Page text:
The above example will generate a 30fps 1280x720 black video sequence, encode it as H.264 and multiplex it with the audio.

Concatenating video files

This is another operation that is easy with MEncoder but quite hard with FFMpeg (depending on the version you’re using). As of FFMpeg 1.1, there are several official ways to concatenate videos. To concatenate MPEG4-files (or any MPEG-format) on Linux, you can also use cat, as long as you convert the files to MPEG Transport Streams before concatenating. This example works for H.264 video with AAC audio in an MPEG4-container:

ffmpeg -i video1.mp4 -acodec copy -vcodec copy -vbsf h264_mp4toannexb video1.ts
ffmpeg -i video2.mp4 -acodec copy -vcodec copy -vbsf h264_mp4toannexb video2.ts
cat video1.ts video2.ts >videofull.ts
ffmpeg -i videofull.ts -isync -acodec copy -vcodec copy -absf aac_adtstoasc videofull.mp4

Encoding PAL DV to MPEG-4 video

Note: The below is a bit outdated, it needs to be updated…

I use Kino to capture DV video from my camcorder over FireWire. As I have a rather cheap camcorder, the result tends to be somewhat noisy. I compress it using MEncoder, and I usually set it co constant quality (vqscale=4, use a value of 3 or 2 for better quality), switch on noise reduction (nr=600) and some high-quality options (mbd=2:trell=yes:v4mv=yes), and I apply a deinterlacing filter to the source (-vf-add kerndeint). I force the fourcc identifier to MP4V, because not all players recognise the default FMP4 identifier. Also, you have to explicitly provide the aspect ratio (4:3 for PAL) for it to be stored in the AVI output header.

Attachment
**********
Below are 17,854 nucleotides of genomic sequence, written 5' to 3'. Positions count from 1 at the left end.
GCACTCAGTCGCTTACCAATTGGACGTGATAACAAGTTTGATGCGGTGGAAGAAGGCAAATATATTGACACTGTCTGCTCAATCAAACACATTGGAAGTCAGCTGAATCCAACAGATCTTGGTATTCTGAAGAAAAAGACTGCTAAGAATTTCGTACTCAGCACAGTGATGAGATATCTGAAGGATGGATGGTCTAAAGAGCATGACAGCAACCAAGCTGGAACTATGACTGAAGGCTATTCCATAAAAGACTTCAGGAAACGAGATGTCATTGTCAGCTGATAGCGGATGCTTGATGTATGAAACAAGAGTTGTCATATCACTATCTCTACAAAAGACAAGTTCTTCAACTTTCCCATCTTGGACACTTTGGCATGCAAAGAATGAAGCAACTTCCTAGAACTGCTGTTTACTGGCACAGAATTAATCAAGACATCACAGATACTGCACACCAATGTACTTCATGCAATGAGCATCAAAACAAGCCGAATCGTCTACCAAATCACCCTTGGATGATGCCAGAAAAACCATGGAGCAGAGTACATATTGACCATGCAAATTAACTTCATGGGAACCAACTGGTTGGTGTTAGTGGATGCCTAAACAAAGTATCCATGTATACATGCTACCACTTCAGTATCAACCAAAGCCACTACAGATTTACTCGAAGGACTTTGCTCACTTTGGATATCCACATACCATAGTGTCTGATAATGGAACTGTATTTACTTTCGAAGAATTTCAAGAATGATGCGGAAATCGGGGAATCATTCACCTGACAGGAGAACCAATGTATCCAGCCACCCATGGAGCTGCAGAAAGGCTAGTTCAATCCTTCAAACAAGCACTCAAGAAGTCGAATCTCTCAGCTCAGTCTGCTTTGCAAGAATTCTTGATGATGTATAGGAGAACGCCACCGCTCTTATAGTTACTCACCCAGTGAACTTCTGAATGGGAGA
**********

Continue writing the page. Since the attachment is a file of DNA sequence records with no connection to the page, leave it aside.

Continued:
mencoder -ovc lavc -lavcopts vcodec=mpeg4:mbd=2:trell=yes:v4mv=yes:nr=600:vqscale=4:aspect=4/3 -oac mp3lame -lameopts vbr=3 -vf-add kerndeint -ffourcc MP4V -o mpeg4-output.avi dv-input.avi

Kino usually splits the DV stream into multiple files, so after compression I join them together again using:

mencoder -oac copy -ovc copy -of avi -force-avi-aspect 4/3 -o merged-output.avi fragment1.avi fragment2.avi fragment3.avi